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Monthly Archives: April 2016

  1. What should I do to prepare for BUDS?

    What should I do to prepare for BUDS?

    I am often asked "What should I do to prepare for BUDS?". Great question, it can be answered very simply. NOTHING. Nothing you do will prepare you for BUDS. BUDS sucks, it's filled with challenges testing your mental and physical commitment to a process designed specifically for you to not succeed at it. Training your mind, in my opinion, is more important than the physical aspects of BUDS. You will need to have both and understand that BUDS is like the game of golf. You cannot beat it, you can only play it. What I mean by that is, there is no great or best run time; you cannot run fast enough ever. Same goes for the swims, the obstacle course etc.…For example, say you go out for a 4 mile timed beach run and you beat everyone and finish in 25:42. Great right? Well, the next time you run that, say you get 25:58. You will be crushed by the instructor staff for going slower than they know you can go.

    BUDS is about total commitment to self-improvement, team work and a never ending process of constantly improving both as an individual and as a class. You are also there to prove to the instructor staff, at all three phases of training, that you deserve to serve in a team. Remember their teammate’s lives will depend on your ability to perform under extremely difficult circumstances and they have a responsibility to thin the herd of turds. So here are some tips to help you prepare physically for BUDS:

      • Stop doing CrossFit. You will not be doing WOD's and AMRAP’s nor will you do Olympic style lifts or double-under’s with a jump rope. You will however do a lot of body weigh exercises, pushups, pullups, dips, sit-ups, leg levers and flutter kicks. Master these; you are trying to survive 6 months of training, not beat the guys time next to you.
      • Swim your ass off. The SEAL team water work is what has traditionally separated us from other SOCOM units. Swim with fins and a mask, and only practice the combat swimmer side stroke. Stew Smith is an excellent instructor and has tons of videos about the CSS.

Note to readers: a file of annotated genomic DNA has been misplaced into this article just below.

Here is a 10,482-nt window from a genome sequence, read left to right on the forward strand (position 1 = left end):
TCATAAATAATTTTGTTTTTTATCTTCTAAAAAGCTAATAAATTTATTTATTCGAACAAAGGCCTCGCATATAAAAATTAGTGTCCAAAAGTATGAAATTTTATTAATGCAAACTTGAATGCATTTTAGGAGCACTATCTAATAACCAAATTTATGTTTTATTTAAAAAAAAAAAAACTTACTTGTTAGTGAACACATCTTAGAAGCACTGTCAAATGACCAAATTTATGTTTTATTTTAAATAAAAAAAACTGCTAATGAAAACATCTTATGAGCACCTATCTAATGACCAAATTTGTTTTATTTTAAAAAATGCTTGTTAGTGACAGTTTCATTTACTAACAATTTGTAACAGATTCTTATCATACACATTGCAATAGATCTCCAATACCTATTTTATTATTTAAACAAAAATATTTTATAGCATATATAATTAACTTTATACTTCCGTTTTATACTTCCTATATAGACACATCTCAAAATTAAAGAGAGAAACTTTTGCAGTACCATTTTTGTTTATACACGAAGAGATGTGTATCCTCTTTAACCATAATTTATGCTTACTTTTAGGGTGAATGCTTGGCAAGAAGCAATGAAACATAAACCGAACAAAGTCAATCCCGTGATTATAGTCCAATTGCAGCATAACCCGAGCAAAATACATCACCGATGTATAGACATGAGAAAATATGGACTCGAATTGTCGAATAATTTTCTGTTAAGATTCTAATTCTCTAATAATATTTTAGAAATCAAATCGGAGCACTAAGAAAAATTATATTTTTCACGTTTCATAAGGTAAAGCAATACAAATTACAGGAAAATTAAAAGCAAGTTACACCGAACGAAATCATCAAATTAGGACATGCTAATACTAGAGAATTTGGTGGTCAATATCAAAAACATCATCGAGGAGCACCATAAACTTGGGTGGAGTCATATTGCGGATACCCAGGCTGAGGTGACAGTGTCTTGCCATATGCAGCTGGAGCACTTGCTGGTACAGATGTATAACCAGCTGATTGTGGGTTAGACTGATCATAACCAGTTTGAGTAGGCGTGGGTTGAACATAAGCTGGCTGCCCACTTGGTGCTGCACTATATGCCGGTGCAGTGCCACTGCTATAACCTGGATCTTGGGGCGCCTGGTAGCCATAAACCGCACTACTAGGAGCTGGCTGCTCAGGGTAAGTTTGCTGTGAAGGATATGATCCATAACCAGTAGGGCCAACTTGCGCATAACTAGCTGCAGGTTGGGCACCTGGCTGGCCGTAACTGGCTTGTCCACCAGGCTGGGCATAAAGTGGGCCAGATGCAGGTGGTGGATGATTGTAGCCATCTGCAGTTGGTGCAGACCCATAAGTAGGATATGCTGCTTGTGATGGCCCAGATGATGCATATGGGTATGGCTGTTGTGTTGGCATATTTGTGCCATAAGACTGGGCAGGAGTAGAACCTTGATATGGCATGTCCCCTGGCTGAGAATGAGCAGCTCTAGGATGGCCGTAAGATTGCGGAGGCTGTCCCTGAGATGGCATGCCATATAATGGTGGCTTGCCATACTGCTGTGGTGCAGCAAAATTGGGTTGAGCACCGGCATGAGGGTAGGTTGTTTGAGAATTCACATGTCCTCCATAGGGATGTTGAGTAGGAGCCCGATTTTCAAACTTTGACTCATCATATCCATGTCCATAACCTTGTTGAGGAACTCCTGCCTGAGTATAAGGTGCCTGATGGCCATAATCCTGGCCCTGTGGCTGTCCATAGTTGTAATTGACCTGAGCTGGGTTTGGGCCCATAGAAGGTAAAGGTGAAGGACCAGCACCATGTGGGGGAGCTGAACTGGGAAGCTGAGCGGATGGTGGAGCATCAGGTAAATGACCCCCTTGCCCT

• Running. You should be running - long slow runs, fast shorter runs and sprints. DO NOT do this with a weighted vest on. Get better at running with pants and boots on.
    • There is no need to over train, just train properly. I like to train for what will actually happen. Do not try and put yourself through BUDS before getting there. The goal here is to give yourself the confidence to compete and keep up with the class.

    All exercises are done at a basement level then build from there. You do not need to be able to do 30 pull ups and 200 pushups non-stop. My suggestion for pushups is to start by doing 10 sets of 20 reps resting 1 min between sets. Once this is relatively easy, increase to 30 reps, then 40, than 50. You should be able to knock out 8-10 sets of 50 pushups with a 1 min break between sets before going into training. Pullups, start with 6 dead hang pulls ups, clean reps kipping is not allowed, so never train like this. 6 reps, 10 sets with a 2 minute rest between sets. Increase to 8 reps, then 9, then 10. Break it up and test your one time max once per month, your goal should be to do 20-25 in clean pull-ups and 90-120 push-ups. If you can do 6 sets of pull ups 12 reps each you will be just fine. You should be able to run 10 miles at a decent non heart popping pace once every other week. Run 4 miles in under 30 min. consistently once per week and run 2 miles in under 11:30 no matter what 5 times a week.

    My personal times when I did the BUDS screening; Pushups 112, sit-ups 90, pullups 18, 500 meter swim 10:20, 1.5 mile run 11:00. These scores are real, and they really sucked but my final PT test at BUDS scores were; Pushups 130(max for the test) sit-ups 120(max for the test) pullups 29, there was no swim, 1.5 mile run 9:15. 2 mile run 13:57, 4 mile run 29 min.